Suddenly Sabra: Shredded by Israeli Scissorhands

I thought we had agreed on a trim.

hair-cut 88 (photo credit: Jonathan Bloom)
hair-cut 88
(photo credit: Jonathan Bloom)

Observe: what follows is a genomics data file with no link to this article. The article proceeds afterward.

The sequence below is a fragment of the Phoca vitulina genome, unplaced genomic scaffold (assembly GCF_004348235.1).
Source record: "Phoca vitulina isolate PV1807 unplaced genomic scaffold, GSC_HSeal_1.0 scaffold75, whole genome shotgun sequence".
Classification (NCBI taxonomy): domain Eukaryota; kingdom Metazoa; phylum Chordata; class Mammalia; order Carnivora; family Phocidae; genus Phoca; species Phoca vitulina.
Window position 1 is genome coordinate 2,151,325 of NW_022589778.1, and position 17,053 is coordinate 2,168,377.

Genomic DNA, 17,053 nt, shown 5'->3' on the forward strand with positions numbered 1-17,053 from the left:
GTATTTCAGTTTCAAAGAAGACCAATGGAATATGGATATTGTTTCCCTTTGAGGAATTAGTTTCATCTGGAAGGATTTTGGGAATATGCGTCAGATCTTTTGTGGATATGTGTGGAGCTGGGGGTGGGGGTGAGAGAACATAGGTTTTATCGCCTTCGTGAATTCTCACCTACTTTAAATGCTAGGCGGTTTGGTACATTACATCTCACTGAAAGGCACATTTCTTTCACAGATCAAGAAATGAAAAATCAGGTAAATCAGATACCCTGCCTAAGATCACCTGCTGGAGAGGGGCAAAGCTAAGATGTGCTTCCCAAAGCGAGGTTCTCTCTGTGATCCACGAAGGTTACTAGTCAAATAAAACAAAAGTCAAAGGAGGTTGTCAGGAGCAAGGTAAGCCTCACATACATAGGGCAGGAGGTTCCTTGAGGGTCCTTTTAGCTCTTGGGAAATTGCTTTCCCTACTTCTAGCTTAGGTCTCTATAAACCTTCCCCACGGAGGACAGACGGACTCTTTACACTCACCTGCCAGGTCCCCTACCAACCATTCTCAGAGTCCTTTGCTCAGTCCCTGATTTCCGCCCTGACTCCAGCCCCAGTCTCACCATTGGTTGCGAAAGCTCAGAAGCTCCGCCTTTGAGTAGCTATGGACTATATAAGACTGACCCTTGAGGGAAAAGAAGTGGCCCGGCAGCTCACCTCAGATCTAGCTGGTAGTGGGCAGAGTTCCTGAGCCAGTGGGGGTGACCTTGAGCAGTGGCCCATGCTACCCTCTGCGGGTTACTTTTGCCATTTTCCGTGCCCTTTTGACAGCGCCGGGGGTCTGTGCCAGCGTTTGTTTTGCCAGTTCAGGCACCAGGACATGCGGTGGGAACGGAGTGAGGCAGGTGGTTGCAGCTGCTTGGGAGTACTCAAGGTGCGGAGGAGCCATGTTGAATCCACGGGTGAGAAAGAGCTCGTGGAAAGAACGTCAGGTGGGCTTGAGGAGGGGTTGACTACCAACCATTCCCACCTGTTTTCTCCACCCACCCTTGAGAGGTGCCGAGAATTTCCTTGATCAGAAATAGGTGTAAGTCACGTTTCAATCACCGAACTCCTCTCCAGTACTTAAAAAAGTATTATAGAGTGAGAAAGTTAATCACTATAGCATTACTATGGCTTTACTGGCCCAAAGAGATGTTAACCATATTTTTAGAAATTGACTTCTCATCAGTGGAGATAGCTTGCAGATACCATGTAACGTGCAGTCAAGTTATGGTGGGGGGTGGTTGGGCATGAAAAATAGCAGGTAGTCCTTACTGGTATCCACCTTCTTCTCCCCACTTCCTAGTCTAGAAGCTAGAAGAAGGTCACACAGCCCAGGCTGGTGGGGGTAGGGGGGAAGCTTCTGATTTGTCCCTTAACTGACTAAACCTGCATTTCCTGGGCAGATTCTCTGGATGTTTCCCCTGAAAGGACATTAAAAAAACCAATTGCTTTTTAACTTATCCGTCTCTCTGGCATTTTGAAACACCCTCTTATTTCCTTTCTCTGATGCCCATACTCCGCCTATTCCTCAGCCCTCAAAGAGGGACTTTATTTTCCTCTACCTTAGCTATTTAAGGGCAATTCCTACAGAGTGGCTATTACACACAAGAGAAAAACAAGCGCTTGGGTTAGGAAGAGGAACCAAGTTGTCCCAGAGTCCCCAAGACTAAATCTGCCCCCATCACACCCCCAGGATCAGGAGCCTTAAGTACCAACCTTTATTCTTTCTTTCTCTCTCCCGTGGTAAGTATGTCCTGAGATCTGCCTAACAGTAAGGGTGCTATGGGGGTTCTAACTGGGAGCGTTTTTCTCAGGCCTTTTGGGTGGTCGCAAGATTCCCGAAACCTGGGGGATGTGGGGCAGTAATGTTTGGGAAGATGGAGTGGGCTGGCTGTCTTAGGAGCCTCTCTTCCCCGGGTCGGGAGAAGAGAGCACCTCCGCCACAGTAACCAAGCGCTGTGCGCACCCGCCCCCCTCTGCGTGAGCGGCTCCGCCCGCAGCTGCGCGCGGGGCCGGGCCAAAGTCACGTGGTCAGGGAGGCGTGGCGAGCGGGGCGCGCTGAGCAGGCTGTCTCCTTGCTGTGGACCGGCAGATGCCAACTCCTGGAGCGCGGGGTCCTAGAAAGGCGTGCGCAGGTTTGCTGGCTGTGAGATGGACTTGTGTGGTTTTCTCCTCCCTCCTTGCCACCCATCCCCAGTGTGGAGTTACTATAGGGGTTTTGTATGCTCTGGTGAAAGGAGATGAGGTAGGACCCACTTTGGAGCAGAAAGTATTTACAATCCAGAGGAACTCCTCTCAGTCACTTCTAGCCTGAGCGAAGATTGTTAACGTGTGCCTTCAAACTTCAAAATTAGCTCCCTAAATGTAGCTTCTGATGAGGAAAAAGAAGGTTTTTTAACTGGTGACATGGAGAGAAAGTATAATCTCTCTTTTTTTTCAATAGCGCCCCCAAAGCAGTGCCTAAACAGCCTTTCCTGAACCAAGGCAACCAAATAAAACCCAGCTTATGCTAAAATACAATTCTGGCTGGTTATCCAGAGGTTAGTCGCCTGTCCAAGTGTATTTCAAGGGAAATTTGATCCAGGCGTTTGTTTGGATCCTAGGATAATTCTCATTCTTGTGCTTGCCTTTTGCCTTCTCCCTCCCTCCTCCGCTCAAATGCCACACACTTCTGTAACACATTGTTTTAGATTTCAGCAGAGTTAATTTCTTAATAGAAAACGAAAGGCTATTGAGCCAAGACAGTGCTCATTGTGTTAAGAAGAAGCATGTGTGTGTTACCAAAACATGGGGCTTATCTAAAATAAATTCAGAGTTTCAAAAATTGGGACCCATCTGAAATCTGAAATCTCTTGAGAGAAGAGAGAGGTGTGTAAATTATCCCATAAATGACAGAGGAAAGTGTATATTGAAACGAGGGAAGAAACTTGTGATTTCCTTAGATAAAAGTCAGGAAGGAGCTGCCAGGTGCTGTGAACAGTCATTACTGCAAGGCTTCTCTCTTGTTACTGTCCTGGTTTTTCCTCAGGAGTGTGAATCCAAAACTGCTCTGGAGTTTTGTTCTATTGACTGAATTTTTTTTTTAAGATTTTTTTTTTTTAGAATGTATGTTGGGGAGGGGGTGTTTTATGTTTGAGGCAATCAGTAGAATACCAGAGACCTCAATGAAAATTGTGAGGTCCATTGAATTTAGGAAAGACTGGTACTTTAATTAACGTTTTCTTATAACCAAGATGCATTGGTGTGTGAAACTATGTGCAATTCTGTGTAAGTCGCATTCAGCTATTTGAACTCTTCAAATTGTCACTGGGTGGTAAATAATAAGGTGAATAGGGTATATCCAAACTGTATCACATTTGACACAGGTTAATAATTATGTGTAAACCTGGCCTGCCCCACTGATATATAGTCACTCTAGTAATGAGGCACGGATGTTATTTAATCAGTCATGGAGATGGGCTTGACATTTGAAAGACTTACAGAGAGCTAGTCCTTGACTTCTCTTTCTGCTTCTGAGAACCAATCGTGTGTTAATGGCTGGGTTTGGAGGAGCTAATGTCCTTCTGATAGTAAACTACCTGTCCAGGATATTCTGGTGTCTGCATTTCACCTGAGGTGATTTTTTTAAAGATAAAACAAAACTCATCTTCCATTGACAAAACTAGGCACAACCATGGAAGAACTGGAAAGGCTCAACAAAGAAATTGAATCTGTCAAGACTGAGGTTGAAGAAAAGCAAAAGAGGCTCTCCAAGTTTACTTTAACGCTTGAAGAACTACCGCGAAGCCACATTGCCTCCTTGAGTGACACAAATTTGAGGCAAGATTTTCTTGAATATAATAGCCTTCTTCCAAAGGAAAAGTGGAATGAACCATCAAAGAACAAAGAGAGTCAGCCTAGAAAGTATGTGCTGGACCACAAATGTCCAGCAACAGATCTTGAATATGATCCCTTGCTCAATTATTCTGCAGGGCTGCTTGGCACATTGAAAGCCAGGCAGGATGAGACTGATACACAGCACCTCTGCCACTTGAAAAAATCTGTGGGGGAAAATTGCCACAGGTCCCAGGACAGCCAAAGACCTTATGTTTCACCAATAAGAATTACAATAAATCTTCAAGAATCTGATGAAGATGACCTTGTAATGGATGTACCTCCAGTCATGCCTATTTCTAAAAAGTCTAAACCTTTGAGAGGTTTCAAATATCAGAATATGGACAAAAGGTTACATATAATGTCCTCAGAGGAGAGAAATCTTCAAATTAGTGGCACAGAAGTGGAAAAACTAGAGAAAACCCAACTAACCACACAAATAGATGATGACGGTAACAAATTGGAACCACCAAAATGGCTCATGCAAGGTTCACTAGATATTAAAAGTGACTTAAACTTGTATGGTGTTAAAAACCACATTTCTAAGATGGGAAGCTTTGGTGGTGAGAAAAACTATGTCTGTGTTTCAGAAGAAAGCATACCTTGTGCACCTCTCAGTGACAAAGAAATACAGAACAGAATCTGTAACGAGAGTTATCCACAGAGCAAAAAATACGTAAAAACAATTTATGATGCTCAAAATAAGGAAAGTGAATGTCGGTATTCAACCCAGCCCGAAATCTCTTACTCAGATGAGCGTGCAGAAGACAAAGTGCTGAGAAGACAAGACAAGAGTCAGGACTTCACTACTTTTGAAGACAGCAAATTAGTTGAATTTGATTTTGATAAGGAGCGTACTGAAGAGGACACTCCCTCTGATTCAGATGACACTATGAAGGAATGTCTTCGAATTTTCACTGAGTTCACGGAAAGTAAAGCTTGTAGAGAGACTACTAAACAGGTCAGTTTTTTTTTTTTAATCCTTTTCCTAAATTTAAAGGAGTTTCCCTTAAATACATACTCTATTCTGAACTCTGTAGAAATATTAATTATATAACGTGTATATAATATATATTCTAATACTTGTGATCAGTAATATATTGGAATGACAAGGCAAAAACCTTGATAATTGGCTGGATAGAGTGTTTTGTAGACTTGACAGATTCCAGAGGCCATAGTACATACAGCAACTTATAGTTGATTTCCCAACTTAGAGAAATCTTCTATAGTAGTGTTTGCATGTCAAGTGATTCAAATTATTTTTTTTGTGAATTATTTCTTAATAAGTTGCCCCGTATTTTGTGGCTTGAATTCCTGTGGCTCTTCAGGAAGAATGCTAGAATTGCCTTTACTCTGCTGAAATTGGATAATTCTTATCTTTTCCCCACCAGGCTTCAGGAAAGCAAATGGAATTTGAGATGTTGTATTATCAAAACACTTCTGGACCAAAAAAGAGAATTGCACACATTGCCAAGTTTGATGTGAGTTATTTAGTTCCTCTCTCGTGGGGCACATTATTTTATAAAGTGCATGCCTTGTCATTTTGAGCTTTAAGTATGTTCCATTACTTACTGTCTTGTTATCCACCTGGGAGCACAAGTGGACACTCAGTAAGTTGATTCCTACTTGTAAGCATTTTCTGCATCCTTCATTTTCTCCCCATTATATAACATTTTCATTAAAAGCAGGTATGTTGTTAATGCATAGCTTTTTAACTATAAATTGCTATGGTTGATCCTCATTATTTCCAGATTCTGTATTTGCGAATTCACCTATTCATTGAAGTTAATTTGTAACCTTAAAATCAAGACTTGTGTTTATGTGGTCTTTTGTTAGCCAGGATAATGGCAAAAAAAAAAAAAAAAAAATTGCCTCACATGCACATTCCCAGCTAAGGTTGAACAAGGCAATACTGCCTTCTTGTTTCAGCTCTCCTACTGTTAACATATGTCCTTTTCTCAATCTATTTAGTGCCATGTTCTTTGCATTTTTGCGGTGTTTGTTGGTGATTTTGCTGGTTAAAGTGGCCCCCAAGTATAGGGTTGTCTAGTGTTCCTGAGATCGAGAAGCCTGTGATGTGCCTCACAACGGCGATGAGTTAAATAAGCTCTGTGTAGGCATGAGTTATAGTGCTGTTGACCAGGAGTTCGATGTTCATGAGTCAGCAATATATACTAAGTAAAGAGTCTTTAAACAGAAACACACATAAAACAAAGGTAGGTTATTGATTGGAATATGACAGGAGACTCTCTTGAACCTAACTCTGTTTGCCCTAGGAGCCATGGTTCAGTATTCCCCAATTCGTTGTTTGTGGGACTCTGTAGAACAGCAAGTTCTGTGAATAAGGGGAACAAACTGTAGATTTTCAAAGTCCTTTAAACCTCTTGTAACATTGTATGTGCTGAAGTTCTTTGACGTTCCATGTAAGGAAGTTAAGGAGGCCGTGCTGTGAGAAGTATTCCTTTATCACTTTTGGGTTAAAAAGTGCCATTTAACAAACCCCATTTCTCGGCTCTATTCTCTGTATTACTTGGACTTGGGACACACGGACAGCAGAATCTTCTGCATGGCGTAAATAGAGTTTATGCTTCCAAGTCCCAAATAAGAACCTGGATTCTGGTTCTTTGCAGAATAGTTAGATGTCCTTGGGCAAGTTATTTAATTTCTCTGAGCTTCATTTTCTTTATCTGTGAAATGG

Recently, a friend of a friend was applying for a job at a Big Important Tel Aviv Hair Salon. This Zohan-wannabe was in need of an in-the-flesh hair model. And since it had been almost a year since my last haircut, I figured I could use a trim. So my friend gave me her friend's number and I gave him a call. "Describe your hair to me," he said. "Umm. It's thick and it's big." "Texas big?" "No. Jew-fro big." He sighed. "The color?" he asked. "Gingi (red)." This inspired another disappointment-filled sigh from Guy. He told me that had been hoping for "American hair" like he'd "seen in the movies." Whatever that means. Despite his reservations and my concerns about what it was, exactly, that he might be envisioning for my long reddish-brownish-gold-streaked mane, we agreed to meet so he could size me up. That night, we met at a café on Dizengoff. He pulled me into a well-lit area and he fingered my hair, but in a professional kind of way. "Hmmm. I'm thinking blondini," Guy said. "And straight. Like Heather Graham in 'Boogie Nights.'" "But wasn't she a porn star named Rollergirl in that movie?" "Something like that," Guy said as he tousled my hair and examined the texture. "I don't think that kind of blonde would really suit me," I said. Though my skin isn't as dark and olive as my mom's, my look is decidedly Mediterranean and I would look peculiar with bleached hair. "And I don't want a new head of hair. If you want to play a little bit with the color," I said, "how about working with these gold tones here?" I tugged on a golden lock amidst the multi-colored jumble of waves and curls that fell almost to my waist. "It'll have to do," he said. We agreed on some "highlights" and a "trim"- and I emphasized the importance that both be subtle. A few days later I brought my big hair to the Big Important Hair Salon. Before he began his audition, Guy sat me down in a chair and conferred with a friend. Friend tucked my chin to my chest and then took one chunk at a time, using his hands as a faux pair of scissors. "Kadima, kadima, kadima," he said to Guy, as a made a brisk, almost frantic, cutting motion with his fingers. Guy nodded, his brow furrowed. "Wait," I said, peeking out from a curtain of hair, "I don't want layers. We agreed on a trim." "Don't worry, motek," Friend said, right before he disappeared. The owner of the salon came in and greeted Guy and I, the model, was escorted to a chair. The owner parked himself a short distance away, leaning against a counter, his arms crossed, his eyes trained on us. Guy went to work and soon my head resembled a tinsel-covered Christmas tree as he wrapped highlight after highlight in foil. It looked not at all like the "subtle" change we'd discussed. But he was just getting started. After the highlights came the haircut. I gasped as chunks flew forward off my head, in step with the snip of the scissors. And then there were the bangs. Enough said. I hoped that Guy would at least let me leave it curly. No such luck. The roar of the blow-dryer was upon me. When he finished, he turned the chair around to face the mirror. My face crumbled when I looked at myself: nearly blonde and newly straight-haired. For so many of my American middle and high school years I'd wanted exactly this. But now that I'm a woman of almost 30 - who is comfortable, at last, in her hair - I was mortified. But because the owner was watching and Guy needed a job, I fought my tears. In fact, I smiled and I nodded and I said I liked it. I left the salon and went straight to my best friend's apartment. Zohar opened the door and we stood there - me in the hallway, she on the threshold. "You look so…" she paused. "You look so... American. You look like you should be on 'Friends.'" She hugged me, kissed my cheek. "Let's fix this," she said. She led me to the bathroom. "Wait," Zohar commanded. She left and returned with a chair and pointed at it. And I sat, for the second time that day, at a sink with my head bent back. Zohar washed my hair, her motions quick and strong, her fingernails pleasantly scratching my scalp. When Zohar was done, she sat me up and ran some leave-in conditioner through my wet hair, twirling locks as she went. When she finished, I stood and looked in the mirror. "Don't worry. The blonde will grow out," she said.